Consult online with best Therapist
Get the best help for Stress
TherapyMantra is here to help you on your path to recovery from stress. We match you with the best stress therapists available 24/7 via video call or messages.
Match with stress Therapists
We assign the best counselors experienced in stress issues based on your needs.
Affordable and Effective
Our online sessions are 90% less expensive than in-person therapy, available 24/7.
Self-Care for stress
We offer ongoing stress support through self-care tools, stress help videos, chat groups, meditations, breathing exercises, and other resources.
Wondering if it’s just a phase or something more? Take our Free online stress test to find out?
How it works?
You are matched with a Stress counselor based on your needs and preferences. You get a secure “therapy room” where you can communicate with your counselor via chat or phone. You can write or talk about Stress & ask questions to deal with stress.
Register for Stress Counseling
Simply complete a 5-minute online form to tell us about your Stress issues
Consult with your Stress Therapist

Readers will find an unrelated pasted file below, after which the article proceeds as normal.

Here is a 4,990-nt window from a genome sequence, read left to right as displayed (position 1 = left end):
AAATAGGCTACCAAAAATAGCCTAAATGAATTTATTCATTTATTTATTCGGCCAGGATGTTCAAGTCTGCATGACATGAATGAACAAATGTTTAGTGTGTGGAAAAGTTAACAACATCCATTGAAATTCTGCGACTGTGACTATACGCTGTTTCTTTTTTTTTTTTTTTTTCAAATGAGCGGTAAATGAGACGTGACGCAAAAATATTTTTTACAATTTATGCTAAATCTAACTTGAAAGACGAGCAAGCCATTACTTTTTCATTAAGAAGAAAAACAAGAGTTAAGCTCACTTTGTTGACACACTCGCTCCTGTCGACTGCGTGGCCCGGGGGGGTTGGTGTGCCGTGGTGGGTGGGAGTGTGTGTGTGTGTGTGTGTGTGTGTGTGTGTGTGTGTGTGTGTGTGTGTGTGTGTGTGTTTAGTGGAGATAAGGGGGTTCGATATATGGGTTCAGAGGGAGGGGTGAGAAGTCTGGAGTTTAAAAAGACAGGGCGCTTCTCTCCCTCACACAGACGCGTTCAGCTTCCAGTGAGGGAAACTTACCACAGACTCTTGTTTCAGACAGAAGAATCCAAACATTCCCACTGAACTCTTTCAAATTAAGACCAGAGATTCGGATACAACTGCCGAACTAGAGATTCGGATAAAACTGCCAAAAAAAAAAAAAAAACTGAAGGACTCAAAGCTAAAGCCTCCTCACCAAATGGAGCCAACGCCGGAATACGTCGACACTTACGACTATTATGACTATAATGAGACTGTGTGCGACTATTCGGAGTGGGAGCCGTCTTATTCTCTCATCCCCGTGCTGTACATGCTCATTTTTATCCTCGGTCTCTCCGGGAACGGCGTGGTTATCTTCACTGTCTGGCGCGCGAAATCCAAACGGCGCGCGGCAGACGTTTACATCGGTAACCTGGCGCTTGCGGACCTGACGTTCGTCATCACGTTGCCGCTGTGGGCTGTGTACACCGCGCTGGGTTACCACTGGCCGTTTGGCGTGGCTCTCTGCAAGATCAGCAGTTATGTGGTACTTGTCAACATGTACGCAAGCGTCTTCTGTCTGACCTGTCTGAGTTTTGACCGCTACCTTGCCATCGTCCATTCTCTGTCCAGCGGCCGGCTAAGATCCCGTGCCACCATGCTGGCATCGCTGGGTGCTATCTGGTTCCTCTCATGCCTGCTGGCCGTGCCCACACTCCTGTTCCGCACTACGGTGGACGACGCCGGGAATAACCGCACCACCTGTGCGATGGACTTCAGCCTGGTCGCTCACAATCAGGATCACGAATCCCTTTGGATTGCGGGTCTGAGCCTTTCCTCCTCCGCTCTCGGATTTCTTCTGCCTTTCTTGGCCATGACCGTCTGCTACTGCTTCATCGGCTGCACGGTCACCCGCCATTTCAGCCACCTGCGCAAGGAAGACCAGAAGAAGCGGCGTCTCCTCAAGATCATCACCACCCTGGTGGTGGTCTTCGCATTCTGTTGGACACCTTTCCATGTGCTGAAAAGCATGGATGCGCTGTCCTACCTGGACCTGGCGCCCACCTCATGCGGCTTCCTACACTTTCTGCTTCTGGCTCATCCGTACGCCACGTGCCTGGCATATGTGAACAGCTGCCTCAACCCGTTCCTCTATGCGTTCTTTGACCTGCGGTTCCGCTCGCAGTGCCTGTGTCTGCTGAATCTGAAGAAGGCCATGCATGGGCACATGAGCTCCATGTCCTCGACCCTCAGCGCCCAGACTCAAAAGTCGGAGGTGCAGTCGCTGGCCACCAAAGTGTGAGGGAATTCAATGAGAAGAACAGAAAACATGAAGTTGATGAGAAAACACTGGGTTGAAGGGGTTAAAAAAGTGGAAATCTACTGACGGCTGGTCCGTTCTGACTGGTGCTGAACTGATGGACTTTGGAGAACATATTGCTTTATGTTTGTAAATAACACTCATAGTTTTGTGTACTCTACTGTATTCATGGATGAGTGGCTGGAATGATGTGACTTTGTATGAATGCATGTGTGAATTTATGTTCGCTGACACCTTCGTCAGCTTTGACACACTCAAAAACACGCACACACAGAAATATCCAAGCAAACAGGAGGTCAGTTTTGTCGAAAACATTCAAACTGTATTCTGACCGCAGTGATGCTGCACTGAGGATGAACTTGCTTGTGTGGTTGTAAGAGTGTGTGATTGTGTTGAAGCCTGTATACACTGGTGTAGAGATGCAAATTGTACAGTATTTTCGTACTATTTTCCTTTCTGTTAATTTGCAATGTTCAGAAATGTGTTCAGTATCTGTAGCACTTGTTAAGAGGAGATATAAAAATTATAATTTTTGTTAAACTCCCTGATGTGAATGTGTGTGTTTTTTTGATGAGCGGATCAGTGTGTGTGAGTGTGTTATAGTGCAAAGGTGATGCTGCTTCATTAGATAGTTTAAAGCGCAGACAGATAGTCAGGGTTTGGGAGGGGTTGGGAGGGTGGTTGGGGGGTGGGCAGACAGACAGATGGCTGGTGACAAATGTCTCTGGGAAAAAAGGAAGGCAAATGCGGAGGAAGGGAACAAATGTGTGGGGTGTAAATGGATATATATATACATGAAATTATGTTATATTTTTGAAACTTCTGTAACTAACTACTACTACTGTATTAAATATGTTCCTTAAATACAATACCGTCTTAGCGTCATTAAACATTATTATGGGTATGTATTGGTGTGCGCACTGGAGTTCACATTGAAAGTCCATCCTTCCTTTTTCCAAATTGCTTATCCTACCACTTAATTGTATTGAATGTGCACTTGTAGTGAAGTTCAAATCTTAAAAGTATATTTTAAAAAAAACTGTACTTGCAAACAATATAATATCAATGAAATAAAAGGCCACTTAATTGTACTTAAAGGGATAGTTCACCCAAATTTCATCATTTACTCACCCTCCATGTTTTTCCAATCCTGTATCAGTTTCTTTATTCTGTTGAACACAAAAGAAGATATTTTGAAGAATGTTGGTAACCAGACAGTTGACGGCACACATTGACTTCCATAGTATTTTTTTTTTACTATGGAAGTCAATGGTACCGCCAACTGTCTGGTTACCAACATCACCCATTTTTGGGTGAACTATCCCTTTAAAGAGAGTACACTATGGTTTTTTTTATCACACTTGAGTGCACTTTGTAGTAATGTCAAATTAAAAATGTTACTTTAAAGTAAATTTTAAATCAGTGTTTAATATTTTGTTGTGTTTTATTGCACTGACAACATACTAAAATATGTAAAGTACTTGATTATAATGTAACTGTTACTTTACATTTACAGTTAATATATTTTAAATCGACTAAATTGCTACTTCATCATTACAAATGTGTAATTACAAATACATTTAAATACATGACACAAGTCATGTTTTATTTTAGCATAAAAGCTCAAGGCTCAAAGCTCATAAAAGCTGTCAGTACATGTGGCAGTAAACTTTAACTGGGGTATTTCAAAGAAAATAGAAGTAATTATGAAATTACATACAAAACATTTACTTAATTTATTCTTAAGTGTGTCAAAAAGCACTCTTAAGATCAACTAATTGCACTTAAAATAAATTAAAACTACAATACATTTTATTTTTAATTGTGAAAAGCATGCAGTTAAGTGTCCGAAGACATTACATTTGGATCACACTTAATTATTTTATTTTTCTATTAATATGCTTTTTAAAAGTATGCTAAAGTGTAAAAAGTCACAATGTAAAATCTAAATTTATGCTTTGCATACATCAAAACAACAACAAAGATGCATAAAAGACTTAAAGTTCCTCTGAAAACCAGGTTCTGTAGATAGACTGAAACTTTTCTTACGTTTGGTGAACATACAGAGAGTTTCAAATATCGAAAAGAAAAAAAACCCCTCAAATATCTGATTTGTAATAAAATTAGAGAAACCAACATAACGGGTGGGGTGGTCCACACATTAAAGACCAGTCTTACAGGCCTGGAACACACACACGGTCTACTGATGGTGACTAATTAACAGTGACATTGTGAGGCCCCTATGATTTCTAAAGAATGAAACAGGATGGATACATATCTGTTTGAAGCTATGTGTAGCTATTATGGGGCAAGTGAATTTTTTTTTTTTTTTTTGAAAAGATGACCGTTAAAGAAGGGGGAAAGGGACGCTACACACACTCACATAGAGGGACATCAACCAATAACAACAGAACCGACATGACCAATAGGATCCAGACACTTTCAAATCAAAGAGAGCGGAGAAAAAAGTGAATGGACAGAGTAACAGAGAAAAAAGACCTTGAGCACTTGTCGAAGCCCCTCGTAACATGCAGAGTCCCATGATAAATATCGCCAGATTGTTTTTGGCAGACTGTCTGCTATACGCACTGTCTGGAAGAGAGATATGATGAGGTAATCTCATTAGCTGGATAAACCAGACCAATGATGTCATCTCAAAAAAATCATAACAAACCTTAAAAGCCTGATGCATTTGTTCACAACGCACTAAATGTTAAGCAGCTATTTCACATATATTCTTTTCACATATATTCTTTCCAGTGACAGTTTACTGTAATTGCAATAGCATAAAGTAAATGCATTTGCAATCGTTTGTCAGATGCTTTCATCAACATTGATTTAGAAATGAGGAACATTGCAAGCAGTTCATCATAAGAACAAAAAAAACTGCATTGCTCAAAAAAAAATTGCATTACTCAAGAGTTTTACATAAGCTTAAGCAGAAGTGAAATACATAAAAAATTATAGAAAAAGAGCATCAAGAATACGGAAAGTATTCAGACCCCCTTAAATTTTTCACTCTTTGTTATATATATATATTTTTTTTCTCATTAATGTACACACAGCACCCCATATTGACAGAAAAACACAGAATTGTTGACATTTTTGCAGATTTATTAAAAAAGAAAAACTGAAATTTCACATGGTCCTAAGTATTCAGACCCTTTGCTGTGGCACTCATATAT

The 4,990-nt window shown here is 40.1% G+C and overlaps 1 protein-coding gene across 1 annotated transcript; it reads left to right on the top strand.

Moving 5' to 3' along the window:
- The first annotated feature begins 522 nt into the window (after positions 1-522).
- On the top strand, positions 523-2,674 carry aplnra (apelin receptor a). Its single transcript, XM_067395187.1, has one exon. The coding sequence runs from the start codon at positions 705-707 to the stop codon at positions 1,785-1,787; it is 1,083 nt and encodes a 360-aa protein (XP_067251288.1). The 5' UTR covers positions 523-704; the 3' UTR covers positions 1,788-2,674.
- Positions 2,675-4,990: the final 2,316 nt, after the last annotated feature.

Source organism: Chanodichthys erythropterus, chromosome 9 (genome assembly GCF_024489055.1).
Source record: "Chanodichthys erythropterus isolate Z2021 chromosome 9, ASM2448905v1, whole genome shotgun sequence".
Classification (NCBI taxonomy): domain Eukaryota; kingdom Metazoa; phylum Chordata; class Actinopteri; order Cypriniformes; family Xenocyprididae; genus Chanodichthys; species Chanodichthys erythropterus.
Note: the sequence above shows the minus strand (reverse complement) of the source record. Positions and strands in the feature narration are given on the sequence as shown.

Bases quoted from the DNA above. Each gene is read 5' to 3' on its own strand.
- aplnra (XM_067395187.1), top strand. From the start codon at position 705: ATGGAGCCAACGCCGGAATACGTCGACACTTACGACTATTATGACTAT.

We connect you with Stress counselors who are available 24/7 based on your preferences and needs.
Connect to Our App
Apart from Video/chat sessions, our app offers self-care tools, videos, and meditations to help you deal with your stress.
Best Stress Therapists
Positive conversations, exercises, and meditations are used by TherapyMantra psychologists to help you deal with stress. Our stress therapists outperform traditional counseling as you get matched from a pool of 500+ stress counselors, who offer 24/7 unrestricted private chat.
What Is Stress?
Stress is the body’s natural response to any demand. It is a natural part of daily life that everyone experiences, sometimes with positive results and other times with negative results. Stress itself isn’t necessarily bad or harmful. It can motivate people to perform at their best under pressure, for example during an exam at school or before making a presentation at work.
There are many definitions of stress, but most would agree that it is a feeling of being overwhelmed or under too much pressure. It can be caused by external factors such as work, relationships, or money problems, or by internal factors such as anxiety or fear.